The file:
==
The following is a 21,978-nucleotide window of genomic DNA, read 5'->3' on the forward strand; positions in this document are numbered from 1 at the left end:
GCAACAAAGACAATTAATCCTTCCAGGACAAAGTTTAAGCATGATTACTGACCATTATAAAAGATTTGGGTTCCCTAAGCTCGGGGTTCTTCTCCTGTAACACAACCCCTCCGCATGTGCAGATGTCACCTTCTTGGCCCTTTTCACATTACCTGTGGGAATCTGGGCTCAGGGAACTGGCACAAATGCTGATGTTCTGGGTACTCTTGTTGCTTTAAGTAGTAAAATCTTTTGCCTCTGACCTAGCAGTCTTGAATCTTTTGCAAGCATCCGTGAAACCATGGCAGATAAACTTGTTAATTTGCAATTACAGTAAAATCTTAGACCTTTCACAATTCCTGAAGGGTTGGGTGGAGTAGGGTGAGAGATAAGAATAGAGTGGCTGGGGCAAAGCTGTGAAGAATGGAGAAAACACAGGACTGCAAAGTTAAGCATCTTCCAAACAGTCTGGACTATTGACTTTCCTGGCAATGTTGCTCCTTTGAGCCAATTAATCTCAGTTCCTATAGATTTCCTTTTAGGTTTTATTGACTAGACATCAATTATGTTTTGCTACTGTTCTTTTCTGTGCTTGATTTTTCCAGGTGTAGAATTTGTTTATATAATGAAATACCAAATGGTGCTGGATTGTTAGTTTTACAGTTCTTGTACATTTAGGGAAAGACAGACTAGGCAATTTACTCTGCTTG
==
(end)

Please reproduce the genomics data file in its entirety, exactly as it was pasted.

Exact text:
The following is a 21,978-nucleotide window of genomic DNA, read 5'->3' on the forward strand; positions in this document are numbered from 1 at the left end:
GCAACAAAGACAATTAATCCTTCCAGGACAAAGTTTAAGCATGATTACTGACCATTATAAAAGATTTGGGTTCCCTAAGCTCGGGGTTCTTCTCCTGTAACACAACCCCTCCGCATGTGCAGATGTCACCTTCTTGGCCCTTTTCACATTACCTGTGGGAATCTGGGCTCAGGGAACTGGCACAAATGCTGATGTTCTGGGTACTCTTGTTGCTTTAAGTAGTAAAATCTTTTGCCTCTGACCTAGCAGTCTTGAATCTTTTGCAAGCATCCGTGAAACCATGGCAGATAAACTTGTTAATTTGCAATTACAGTAAAATCTTAGACCTTTCACAATTCCTGAAGGGTTGGGTGGAGTAGGGTGAGAGATAAGAATAGAGTGGCTGGGGCAAAGCTGTGAAGAATGGAGAAAACACAGGACTGCAAAGTTAAGCATCTTCCAAACAGTCTGGACTATTGACTTTCCTGGCAATGTTGCTCCTTTGAGCCAATTAATCTCAGTTCCTATAGATTTCCTTTTAGGTTTTATTGACTAGACATCAATTATGTTTTGCTACTGTTCTTTTCTGTGCTTGATTTTTCCAGGTGTAGAATTTGTTTATATAATGAAATACCAAATGGTGCTGGATTGTTAGTTTTACAGTTCTTGTACATTTAGGGAAAGACAGACTAGGCAATTTACTCTGCTTG